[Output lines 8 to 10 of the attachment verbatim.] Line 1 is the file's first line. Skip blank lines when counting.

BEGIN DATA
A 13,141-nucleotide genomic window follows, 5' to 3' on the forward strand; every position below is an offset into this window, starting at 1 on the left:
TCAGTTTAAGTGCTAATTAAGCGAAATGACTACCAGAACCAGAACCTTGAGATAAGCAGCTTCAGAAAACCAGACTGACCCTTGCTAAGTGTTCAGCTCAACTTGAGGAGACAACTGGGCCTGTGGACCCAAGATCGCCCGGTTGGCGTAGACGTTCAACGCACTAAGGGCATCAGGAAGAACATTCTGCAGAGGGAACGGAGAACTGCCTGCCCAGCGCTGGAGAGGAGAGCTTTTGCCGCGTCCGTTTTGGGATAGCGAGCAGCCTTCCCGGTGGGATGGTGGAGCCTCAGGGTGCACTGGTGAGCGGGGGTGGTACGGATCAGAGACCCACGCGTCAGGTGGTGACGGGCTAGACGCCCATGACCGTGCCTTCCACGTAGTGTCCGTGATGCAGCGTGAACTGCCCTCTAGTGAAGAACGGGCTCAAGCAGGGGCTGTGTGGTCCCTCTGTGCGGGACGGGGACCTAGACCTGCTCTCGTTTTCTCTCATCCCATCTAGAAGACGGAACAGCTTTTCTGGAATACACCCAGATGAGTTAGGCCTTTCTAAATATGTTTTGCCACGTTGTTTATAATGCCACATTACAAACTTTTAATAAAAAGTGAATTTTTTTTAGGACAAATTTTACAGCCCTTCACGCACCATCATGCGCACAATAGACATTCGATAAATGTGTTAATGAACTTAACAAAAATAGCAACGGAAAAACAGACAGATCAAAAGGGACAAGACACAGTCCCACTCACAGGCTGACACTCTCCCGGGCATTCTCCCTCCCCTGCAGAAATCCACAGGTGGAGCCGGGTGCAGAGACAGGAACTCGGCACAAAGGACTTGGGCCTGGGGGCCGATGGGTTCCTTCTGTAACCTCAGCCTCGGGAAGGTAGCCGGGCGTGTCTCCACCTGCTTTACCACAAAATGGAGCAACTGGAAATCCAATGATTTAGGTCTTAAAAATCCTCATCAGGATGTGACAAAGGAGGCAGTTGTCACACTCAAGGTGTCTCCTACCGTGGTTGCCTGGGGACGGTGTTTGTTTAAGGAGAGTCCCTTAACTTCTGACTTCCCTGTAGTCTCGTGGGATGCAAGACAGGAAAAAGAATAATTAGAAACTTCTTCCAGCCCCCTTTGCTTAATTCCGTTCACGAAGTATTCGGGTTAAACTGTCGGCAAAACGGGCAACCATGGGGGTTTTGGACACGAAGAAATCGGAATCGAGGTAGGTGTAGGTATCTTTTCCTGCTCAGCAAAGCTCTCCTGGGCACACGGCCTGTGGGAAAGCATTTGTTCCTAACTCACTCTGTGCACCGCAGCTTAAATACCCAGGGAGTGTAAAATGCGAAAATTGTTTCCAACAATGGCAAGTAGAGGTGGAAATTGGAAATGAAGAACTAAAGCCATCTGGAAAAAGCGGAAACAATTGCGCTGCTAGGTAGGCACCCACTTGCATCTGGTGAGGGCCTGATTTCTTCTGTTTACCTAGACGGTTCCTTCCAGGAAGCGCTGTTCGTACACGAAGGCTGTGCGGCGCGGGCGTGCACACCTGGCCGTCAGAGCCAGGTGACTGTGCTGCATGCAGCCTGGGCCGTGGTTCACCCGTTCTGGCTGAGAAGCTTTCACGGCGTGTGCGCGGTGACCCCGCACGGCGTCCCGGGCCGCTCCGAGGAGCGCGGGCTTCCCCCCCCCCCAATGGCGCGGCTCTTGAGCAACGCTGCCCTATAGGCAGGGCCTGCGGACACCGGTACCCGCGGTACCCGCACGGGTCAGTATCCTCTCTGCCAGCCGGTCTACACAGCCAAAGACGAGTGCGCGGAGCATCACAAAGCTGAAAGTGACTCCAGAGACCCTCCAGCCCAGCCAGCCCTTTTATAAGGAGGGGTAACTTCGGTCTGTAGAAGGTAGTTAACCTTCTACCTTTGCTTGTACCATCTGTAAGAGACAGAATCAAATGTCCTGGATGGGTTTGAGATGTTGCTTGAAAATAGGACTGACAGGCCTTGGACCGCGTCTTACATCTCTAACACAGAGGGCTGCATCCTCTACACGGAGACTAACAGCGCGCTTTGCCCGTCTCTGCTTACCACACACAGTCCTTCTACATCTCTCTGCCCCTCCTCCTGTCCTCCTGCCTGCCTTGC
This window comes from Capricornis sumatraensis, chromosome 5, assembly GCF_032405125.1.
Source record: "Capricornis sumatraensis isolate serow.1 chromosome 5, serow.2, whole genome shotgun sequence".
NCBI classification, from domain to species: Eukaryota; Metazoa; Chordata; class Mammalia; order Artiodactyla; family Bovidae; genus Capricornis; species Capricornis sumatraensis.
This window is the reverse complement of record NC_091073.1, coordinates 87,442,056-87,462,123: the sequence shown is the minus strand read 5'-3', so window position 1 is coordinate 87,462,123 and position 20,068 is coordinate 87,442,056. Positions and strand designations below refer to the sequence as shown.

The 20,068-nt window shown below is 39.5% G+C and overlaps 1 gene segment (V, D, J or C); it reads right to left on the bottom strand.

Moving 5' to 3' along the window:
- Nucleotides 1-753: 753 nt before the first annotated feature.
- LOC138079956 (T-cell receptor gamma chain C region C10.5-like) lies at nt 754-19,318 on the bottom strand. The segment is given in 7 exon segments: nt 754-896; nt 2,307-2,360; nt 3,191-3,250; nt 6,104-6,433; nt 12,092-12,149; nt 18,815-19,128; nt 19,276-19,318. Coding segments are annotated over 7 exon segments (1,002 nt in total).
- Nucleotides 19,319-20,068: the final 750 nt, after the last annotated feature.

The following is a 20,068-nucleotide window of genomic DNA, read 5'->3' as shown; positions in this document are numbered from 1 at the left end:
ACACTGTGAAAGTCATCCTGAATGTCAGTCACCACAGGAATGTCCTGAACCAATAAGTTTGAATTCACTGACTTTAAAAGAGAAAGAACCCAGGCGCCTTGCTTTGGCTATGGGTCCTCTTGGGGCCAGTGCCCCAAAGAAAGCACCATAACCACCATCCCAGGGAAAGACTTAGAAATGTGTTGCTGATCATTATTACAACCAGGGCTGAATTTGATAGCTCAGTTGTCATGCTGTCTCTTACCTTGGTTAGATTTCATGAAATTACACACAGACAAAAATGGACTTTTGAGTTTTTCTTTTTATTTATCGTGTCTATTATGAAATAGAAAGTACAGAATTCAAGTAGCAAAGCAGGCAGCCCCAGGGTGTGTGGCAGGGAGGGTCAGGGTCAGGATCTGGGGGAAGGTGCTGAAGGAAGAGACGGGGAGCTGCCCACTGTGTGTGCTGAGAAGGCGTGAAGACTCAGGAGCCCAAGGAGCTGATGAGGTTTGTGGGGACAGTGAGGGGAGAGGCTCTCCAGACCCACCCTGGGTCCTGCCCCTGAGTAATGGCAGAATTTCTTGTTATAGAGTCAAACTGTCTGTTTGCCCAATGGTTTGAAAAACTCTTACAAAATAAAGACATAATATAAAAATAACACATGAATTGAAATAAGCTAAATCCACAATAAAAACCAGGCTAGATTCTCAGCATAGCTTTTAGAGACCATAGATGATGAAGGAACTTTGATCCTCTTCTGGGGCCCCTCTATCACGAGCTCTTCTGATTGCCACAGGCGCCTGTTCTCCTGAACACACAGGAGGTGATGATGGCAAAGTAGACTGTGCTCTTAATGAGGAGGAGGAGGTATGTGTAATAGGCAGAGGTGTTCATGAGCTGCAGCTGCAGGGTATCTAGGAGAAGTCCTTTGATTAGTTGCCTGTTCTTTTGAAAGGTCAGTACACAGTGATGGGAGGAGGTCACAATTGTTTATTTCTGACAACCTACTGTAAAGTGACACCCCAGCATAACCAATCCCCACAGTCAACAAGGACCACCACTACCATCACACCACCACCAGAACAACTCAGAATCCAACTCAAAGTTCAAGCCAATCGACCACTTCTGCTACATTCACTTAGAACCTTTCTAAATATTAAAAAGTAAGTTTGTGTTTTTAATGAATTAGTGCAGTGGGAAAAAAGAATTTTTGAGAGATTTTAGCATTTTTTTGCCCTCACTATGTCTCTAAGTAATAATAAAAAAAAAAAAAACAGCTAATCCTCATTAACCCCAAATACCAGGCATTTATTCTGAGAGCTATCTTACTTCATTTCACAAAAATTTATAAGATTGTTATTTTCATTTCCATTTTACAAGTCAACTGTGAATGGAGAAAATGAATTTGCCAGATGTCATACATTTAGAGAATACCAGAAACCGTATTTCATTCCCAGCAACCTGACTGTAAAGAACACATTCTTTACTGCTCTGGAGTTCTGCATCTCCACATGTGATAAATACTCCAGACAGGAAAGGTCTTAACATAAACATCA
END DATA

Moving 5' to 3' along the window:
- Nucleotides 1-753: 753 nt before the first annotated feature.
- LOC138079956 (T-cell receptor gamma chain C region C10.5-like) lies at nt 754-19,318 on the bottom strand. The segment is given in 7 exon segments: nt 754-896; nt 2,307-2,360; nt 3,191-3,250; nt 6,104-6,433; nt 12,092-12,149; nt 18,815-19,128; nt 19,276-19,318. Coding segments are annotated over 7 exon segments (1,002 nt in total).